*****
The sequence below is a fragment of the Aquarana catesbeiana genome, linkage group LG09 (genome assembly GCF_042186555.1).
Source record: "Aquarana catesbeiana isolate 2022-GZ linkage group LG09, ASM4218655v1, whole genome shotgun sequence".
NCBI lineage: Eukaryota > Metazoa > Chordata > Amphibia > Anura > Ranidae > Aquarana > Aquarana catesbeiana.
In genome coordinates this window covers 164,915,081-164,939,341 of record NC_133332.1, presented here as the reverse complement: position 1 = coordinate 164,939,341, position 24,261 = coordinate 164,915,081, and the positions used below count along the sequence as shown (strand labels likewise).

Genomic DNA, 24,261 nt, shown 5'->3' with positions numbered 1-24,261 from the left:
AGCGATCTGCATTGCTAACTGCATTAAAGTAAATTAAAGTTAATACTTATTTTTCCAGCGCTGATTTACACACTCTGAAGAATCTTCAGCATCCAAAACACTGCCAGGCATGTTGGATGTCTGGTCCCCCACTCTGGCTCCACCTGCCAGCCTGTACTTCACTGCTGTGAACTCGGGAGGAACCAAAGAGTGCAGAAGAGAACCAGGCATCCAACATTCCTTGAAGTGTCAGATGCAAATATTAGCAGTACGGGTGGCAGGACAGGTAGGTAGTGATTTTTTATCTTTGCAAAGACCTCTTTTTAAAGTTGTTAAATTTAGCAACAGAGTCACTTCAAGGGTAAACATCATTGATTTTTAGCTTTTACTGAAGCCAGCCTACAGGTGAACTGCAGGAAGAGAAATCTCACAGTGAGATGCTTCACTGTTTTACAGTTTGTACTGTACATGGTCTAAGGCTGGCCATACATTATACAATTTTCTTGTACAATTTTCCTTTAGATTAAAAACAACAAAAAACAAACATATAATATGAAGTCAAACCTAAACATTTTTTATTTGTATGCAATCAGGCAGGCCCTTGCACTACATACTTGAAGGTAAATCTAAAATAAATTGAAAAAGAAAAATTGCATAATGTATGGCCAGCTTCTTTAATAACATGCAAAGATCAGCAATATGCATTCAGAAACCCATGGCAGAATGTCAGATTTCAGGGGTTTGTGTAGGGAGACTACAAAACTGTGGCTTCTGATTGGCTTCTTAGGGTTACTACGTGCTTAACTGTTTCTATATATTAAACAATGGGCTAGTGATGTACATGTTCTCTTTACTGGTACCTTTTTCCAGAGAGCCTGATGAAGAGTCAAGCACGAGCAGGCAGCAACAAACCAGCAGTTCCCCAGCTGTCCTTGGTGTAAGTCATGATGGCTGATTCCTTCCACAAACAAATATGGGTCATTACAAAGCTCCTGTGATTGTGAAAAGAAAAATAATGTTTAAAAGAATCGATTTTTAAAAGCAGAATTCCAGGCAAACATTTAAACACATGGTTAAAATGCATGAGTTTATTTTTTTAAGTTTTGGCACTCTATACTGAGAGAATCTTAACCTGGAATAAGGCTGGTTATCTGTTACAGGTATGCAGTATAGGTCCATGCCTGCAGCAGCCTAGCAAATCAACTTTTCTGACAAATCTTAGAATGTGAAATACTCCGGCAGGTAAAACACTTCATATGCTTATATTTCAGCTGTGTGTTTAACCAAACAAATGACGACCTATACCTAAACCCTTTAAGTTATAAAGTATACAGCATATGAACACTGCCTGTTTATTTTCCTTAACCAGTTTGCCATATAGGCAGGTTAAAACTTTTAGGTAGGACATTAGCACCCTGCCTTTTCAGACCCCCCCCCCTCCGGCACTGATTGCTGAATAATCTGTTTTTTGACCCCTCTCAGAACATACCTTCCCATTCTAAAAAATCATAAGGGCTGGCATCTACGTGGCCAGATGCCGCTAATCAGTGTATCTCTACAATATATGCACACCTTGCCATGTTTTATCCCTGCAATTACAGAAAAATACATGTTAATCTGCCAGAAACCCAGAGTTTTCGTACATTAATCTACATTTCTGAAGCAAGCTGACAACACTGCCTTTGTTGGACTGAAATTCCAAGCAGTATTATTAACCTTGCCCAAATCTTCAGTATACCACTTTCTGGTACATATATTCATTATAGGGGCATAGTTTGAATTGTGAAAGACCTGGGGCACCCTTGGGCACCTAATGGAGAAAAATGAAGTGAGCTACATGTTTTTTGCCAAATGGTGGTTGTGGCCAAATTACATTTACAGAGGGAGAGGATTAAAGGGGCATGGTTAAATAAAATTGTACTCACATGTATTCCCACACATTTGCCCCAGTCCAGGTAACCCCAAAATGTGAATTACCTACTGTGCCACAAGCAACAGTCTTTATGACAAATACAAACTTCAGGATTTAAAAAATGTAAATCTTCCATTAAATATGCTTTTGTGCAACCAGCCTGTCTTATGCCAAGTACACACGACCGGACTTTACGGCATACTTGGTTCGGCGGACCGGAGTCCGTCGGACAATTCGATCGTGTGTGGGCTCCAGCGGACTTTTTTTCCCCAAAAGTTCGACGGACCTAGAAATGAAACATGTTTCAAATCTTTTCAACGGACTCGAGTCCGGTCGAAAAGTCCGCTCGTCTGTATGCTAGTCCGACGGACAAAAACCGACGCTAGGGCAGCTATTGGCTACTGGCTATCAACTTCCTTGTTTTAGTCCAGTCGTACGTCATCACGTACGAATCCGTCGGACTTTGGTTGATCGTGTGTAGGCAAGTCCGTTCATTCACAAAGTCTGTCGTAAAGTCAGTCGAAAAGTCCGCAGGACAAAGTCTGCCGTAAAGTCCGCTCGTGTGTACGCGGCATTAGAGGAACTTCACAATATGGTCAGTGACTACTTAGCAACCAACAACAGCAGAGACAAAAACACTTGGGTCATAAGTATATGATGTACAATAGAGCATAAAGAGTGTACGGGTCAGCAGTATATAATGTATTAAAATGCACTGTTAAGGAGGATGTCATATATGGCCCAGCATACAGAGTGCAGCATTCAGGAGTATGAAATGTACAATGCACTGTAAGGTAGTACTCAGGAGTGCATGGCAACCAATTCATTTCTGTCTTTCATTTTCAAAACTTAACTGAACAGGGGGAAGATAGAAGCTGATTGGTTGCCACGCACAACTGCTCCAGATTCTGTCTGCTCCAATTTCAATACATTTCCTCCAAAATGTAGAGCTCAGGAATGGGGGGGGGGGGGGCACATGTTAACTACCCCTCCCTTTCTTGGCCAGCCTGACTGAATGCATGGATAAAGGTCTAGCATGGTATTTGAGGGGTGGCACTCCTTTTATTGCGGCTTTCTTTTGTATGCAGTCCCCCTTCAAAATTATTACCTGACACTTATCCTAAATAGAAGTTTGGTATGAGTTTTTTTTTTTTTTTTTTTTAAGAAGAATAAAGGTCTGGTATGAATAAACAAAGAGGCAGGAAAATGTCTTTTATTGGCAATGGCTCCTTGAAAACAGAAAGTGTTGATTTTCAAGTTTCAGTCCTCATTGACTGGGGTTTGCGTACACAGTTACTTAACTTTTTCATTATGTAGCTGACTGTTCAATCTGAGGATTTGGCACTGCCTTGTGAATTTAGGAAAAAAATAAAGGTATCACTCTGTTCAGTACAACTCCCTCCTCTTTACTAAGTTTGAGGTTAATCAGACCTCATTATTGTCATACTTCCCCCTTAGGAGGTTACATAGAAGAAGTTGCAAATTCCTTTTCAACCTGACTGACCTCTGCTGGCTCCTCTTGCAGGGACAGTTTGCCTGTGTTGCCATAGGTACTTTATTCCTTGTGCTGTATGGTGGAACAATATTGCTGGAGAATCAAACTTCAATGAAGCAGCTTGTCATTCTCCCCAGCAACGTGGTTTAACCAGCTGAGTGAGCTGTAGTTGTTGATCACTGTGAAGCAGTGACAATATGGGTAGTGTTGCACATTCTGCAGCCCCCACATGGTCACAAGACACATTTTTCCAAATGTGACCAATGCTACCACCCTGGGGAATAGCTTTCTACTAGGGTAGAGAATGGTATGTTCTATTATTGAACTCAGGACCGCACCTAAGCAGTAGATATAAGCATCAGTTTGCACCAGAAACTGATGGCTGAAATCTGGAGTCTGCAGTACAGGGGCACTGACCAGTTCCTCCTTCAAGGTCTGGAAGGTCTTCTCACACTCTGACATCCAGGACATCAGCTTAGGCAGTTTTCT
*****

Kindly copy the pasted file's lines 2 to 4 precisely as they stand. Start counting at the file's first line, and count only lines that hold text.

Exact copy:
Source record: "Aquarana catesbeiana isolate 2022-GZ linkage group LG09, ASM4218655v1, whole genome shotgun sequence".
NCBI lineage: Eukaryota > Metazoa > Chordata > Amphibia > Anura > Ranidae > Aquarana > Aquarana catesbeiana.
In genome coordinates this window covers 164,915,081-164,939,341 of record NC_133332.1, presented here as the reverse complement: position 1 = coordinate 164,939,341, position 24,261 = coordinate 164,915,081, and the positions used below count along the sequence as shown (strand labels likewise).